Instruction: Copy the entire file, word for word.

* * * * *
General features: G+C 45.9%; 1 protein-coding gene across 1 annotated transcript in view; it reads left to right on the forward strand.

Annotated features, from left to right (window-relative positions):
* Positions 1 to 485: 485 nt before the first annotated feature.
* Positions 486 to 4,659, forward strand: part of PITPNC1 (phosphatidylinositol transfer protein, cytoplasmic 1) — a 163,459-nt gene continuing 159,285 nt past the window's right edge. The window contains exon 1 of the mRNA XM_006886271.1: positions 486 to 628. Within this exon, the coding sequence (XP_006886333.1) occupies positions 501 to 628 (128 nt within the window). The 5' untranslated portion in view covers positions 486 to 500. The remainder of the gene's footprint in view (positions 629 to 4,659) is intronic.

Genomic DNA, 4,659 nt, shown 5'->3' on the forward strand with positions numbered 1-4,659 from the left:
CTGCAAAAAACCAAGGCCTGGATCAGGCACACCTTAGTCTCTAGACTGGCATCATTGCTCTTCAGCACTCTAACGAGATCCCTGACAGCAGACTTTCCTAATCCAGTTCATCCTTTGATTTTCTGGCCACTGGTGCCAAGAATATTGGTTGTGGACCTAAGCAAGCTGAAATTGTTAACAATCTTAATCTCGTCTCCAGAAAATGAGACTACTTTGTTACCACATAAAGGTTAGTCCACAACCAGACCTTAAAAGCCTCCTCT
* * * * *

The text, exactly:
General features: G+C 45.9%; 1 protein-coding gene across 1 annotated transcript in view; it reads left to right on the forward strand.

Annotated features, from left to right (window-relative positions):
* Positions 1 to 485: 485 nt before the first annotated feature.
* Positions 486 to 4,659, forward strand: part of PITPNC1 (phosphatidylinositol transfer protein, cytoplasmic 1) — a 163,459-nt gene continuing 159,285 nt past the window's right edge. The window contains exon 1 of the mRNA XM_006886271.1: positions 486 to 628. Within this exon, the coding sequence (XP_006886333.1) occupies positions 501 to 628 (128 nt within the window). The 5' untranslated portion in view covers positions 486 to 500. The remainder of the gene's footprint in view (positions 629 to 4,659) is intronic.

Genomic DNA, 4,659 nt, shown 5'->3' on the forward strand with positions numbered 1-4,659 from the left:
CTGCAAAAAACCAAGGCCTGGATCAGGCACACCTTAGTCTCTAGACTGGCATCATTGCTCTTCAGCACTCTAACGAGATCCCTGACAGCAGACTTTCCTAATCCAGTTCATCCTTTGATTTTCTGGCCACTGGTGCCAAGAATATTGGTTGTGGACCTAAGCAAGCTGAAATTGTTAACAATCTTAATCTCGTCTCCAGAAAATGAGACTACTTTGTTACCACATAAAGGTTAGTCCACAACCAGACCTTAAAAGCCTCCTCT